All that said, wearing a cross is a common thing, and painter pants were popular in the 80’s, as was the hairstyle the killer had in my dream. All I can say is, it felt like a psychic experience. And, since that dream, and my Green River Killer-adjacent childhood, serial killers have infected my imagination. Gary Ridgway, and his distasteful brethren, live inside my mind and come out whenever I get to typing.

Mary Kole Webinar

So! Once upon a time, about a week and a half ago, I had a vision and a plan of revamping my website, and then, once it was beautifully and lustrously revamped, I would lead off with the beautiful and lustrous story of my agent acquirement, and I would tell all y’all that I’d signed with Mary Kole of Andrea Brown Literary Agency. (For reals. I’m not even lying about that part.)

Alas, the site is not yet redesigned, nor has the story of the agent acquirement been written, but I must tell all y’all about Mary’s Writer’s Digest Webinar, and so my eventual agent acquirement story will be written sans punchline. But we can all pretend to be impressed and surprised once I do get it written, and announce that I signed with Mary Kole of Andrea Brown. (NOT EVEN LYING. I SWEAR.)

So! Mary Kole’s Webinar! All the cool kids are doing it. Here are the stats:

September 23rd * 1pm Eastern * 90 minutes long * Year long access to archived transcript

Best of all, every registrant is guaranteed a critique by Mary. Let me assure you, based on the notes she has given me, the critique will be a.) awesome and b.) worth every penny. For serious. Truly, the woman has a talent. I recommend taking advantage of it!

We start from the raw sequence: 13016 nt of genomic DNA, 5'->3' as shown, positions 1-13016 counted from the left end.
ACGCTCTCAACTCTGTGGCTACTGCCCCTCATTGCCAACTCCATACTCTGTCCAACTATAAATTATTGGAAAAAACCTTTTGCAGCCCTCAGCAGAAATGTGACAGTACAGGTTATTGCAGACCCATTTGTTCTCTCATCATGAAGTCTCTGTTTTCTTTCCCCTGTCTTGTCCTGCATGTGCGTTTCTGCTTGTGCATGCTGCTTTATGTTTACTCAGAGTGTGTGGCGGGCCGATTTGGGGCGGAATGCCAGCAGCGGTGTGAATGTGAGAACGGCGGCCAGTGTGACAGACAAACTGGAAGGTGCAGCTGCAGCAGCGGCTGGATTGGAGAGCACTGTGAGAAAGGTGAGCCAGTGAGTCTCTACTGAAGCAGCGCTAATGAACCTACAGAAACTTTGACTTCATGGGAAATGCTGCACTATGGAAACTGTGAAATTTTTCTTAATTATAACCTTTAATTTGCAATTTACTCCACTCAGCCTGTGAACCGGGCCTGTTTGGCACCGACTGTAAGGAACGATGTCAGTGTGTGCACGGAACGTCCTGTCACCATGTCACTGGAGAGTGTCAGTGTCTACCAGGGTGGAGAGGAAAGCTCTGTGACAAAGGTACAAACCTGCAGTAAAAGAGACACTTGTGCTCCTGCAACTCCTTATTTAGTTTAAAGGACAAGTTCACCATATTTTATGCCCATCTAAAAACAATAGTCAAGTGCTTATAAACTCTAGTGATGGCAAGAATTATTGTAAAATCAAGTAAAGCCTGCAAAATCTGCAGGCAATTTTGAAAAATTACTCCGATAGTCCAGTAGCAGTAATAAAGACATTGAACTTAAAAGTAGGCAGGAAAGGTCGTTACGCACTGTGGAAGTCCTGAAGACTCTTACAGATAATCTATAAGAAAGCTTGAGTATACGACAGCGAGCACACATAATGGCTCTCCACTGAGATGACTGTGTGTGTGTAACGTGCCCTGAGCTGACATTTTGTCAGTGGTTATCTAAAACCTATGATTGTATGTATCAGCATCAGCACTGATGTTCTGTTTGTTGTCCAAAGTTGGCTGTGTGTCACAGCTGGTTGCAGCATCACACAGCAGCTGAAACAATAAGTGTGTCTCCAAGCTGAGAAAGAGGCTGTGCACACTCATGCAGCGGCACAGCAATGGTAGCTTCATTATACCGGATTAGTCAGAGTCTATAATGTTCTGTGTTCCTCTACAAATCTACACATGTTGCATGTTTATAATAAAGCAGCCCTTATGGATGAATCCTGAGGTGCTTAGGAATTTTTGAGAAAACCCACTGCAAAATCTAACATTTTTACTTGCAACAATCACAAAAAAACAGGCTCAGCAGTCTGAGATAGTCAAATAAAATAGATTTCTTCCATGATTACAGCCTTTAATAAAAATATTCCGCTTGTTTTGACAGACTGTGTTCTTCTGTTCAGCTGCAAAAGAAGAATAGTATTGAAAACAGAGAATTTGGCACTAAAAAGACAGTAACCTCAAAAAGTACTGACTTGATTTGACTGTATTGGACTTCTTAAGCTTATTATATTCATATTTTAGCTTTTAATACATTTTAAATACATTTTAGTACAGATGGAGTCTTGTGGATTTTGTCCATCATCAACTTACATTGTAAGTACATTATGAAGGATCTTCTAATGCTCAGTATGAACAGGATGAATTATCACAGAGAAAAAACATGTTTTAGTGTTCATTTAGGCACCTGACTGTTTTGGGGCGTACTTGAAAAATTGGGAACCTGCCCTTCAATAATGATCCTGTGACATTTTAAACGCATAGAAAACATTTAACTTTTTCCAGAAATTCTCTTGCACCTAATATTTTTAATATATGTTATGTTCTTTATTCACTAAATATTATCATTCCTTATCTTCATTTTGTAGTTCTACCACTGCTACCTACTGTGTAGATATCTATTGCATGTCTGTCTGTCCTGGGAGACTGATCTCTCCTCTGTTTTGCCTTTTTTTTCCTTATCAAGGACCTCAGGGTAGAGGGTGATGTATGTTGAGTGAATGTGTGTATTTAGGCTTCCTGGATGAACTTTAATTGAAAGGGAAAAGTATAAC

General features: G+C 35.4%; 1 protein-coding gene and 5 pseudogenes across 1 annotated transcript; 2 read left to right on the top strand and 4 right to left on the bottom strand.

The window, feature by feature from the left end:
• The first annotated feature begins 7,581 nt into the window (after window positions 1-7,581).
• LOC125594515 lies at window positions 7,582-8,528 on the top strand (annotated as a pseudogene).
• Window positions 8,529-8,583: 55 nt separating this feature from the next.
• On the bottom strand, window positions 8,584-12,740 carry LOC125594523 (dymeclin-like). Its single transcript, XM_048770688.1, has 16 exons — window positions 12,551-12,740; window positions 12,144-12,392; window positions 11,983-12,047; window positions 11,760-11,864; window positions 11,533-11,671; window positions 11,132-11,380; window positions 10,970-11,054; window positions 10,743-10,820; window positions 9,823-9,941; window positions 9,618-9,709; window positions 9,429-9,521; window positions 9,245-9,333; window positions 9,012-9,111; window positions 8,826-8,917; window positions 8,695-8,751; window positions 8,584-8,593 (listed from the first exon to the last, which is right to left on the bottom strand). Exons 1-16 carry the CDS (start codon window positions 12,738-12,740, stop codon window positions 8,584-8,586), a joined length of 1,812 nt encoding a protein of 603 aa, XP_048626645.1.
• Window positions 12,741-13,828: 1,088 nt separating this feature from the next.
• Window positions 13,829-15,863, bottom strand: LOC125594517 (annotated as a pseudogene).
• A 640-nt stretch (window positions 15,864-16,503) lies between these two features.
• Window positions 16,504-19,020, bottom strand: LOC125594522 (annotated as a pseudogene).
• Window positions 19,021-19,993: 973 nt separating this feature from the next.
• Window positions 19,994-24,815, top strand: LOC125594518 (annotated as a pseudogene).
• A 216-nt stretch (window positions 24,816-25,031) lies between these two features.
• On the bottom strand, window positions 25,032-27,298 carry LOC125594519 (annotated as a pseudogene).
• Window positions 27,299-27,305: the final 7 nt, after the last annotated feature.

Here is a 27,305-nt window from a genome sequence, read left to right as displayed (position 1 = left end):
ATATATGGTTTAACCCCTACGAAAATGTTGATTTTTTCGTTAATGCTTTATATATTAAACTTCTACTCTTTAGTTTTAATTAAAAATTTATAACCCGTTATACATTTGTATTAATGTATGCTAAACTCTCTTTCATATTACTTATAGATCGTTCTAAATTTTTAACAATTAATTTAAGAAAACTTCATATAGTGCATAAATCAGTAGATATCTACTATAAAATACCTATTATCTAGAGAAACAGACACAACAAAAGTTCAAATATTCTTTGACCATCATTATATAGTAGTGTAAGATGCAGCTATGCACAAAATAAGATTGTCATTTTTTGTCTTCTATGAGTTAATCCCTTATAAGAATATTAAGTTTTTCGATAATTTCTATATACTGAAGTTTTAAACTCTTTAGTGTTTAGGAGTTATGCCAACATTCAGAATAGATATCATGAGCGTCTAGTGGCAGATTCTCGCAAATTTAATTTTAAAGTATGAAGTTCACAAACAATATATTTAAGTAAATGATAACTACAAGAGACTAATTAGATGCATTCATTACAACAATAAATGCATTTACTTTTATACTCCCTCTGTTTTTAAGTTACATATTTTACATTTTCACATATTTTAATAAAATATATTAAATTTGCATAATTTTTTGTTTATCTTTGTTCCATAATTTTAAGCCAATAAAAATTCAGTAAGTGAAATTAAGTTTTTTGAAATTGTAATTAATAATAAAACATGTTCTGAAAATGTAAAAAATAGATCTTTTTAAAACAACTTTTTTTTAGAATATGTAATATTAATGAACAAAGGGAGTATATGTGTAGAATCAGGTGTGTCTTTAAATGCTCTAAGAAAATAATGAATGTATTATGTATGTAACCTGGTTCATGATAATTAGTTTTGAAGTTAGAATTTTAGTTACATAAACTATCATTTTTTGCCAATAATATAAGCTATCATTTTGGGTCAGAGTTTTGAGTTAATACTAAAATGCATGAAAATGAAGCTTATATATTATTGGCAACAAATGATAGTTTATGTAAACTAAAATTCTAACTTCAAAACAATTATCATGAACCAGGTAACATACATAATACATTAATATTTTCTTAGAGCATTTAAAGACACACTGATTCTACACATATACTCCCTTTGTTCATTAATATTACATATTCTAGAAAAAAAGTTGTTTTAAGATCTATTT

Here’s a link with all the details: Mary Kole Webinar

It’s going to be good times, as anyone who participated in Write On Con already knows!


Crystal ball

Me, staring into the future of

I have not been around much. Perhaps you have noticed. Perhaps you have thought, where is the witty? The entertainments? The delights? The bizarre obession with song lyrics? Where has it all gone?

It has gone to a variety of places, my friends. It went to FlowerFest, it went on a ten day vacation with strep throat, it went to work. Work, you say? Surely not.

Indeed, I reply, but not the work you think, the work involving phones and W-2’s and 1099’s. It was work involving writing.

Gasp! You say.

Yes, says I.

Things have been afoot in my writing world. It may even be that yours truly has–


An agent.

I know. Craziness. And so, Fanfreakingtastic is on the dark side right now, but it shall come back, a new and better Fanfreakingtastic. I have visions, my friends, visions. Also, dreams. Dreams even more glorious than nailing 99 Problems. (NOT A WORD FROM YOU, SEAN CANNON. MY RENDITION WAS AWESOME AND IT BROUGHT THE HOUSE DOWN.)

But I digress.

Please stay tuned to this channel for more. Do not be surprised to find some awesomeness occurring in the near-ish future. DEFINITELY by October, the hallowed month of my birth, there will be awesomeness.

In the meantime, probably more blather about song lyrics.